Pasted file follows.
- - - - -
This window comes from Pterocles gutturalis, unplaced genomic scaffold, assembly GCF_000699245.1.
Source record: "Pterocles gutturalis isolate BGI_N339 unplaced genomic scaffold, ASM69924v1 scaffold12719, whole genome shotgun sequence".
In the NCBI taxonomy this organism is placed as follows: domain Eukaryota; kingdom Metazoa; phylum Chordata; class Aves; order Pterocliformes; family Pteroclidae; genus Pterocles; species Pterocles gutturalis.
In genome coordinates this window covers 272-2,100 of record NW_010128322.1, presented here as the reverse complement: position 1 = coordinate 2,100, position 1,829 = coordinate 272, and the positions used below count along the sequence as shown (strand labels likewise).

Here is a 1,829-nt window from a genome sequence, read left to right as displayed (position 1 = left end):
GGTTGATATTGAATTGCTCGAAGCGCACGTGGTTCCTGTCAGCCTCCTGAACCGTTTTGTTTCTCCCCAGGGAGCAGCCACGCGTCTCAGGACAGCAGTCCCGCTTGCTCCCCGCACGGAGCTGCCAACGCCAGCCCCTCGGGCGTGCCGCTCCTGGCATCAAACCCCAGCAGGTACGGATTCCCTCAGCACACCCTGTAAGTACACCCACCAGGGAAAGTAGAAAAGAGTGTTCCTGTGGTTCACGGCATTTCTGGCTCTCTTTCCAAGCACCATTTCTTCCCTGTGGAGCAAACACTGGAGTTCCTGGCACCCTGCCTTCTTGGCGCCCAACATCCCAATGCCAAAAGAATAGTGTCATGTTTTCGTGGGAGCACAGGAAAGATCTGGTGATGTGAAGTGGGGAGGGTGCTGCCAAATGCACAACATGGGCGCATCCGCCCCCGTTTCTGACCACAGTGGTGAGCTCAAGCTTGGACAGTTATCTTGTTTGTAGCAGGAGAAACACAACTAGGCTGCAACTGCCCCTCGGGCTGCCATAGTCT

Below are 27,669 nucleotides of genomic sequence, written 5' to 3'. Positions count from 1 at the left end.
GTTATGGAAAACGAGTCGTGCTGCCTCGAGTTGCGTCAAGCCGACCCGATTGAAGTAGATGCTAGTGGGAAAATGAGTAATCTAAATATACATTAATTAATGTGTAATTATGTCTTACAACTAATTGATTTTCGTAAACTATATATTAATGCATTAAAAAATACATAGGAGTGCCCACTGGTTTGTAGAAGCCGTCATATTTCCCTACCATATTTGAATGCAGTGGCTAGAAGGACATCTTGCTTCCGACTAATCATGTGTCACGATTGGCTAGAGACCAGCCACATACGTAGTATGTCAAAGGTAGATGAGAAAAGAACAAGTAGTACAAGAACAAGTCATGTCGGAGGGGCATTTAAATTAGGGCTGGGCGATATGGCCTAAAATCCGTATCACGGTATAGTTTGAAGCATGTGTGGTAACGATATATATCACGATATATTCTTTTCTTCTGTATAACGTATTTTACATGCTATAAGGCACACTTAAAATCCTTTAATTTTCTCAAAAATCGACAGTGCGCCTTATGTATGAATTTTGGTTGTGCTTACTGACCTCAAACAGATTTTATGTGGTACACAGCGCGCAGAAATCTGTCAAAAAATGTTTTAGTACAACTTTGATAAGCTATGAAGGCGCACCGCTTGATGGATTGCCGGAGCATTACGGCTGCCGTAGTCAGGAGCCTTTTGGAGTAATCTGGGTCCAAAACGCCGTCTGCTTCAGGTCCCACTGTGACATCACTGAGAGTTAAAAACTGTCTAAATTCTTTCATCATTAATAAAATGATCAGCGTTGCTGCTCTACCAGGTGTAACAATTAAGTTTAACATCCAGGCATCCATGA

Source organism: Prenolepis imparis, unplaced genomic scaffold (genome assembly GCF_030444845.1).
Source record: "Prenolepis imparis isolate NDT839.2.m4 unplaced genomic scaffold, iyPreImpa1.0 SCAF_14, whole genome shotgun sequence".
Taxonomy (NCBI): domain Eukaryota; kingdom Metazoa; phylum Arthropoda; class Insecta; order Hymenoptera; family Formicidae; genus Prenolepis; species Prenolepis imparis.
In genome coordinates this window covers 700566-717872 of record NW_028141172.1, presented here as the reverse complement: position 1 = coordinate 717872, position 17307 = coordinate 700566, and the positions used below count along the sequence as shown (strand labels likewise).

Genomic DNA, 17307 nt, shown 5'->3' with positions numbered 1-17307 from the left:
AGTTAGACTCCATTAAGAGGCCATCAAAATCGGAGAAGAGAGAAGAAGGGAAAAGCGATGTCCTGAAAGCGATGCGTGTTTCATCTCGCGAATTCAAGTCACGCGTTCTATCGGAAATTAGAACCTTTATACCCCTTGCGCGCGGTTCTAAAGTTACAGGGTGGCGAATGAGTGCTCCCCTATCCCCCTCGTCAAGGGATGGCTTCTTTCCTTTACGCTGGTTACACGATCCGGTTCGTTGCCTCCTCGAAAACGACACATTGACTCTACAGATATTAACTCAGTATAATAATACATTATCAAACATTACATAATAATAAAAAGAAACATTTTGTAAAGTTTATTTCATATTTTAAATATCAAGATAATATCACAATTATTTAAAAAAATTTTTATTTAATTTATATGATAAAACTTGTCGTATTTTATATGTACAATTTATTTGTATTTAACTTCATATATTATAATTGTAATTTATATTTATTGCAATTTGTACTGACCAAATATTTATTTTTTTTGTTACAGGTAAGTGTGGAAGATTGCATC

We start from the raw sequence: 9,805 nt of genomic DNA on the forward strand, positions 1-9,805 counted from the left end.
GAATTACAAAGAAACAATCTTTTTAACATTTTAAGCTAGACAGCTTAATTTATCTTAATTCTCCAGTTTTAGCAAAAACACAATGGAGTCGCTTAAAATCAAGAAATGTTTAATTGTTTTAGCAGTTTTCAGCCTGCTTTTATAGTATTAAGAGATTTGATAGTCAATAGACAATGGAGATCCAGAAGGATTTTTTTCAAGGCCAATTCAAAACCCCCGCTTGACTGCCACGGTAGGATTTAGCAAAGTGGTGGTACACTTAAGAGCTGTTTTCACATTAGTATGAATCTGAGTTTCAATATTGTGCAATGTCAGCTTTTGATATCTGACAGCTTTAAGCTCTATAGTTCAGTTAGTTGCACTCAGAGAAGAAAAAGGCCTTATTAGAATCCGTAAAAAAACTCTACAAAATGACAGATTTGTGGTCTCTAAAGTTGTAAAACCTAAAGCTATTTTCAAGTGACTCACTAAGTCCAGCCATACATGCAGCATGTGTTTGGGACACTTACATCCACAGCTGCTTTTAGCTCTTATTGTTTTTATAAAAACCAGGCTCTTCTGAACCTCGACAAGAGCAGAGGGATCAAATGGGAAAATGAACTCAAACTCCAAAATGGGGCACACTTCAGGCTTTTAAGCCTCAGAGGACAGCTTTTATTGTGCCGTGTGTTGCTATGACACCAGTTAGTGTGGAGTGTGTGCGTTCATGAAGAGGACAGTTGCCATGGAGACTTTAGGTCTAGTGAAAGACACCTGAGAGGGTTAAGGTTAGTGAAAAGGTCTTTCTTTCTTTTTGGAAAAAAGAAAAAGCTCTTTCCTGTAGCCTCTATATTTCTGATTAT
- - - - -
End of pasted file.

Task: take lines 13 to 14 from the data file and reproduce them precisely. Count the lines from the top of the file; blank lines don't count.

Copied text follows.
Genomic DNA, 17307 nt, shown 5'->3' with positions numbered 1-17307 from the left:
AGTTAGACTCCATTAAGAGGCCATCAAAATCGGAGAAGAGAGAAGAAGGGAAAAGCGATGTCCTGAAAGCGATGCGTGTTTCATCTCGCGAATTCAAGTCACGCGTTCTATCGGAAATTAGAACCTTTATACCCCTTGCGCGCGGTTCTAAAGTTACAGGGTGGCGAATGAGTGCTCCCCTATCCCCCTCGTCAAGGGATGGCTTCTTTCCTTTACGCTGGTTACACGATCCGGTTCGTTGCCTCCTCGAAAACGACACATTGACTCTACAGATATTAACTCAGTATAATAATACATTATCAAACATTACATAATAATAAAAAGAAACATTTTGTAAAGTTTATTTCATATTTTAAATATCAAGATAATATCACAATTATTTAAAAAAATTTTTATTTAATTTATATGATAAAACTTGTCGTATTTTATATGTACAATTTATTTGTATTTAACTTCATATATTATAATTGTAATTTATATTTATTGCAATTTGTACTGACCAAATATTTATTTTTTTTGTTACAGGTAAGTGTGGAAGATTGCATC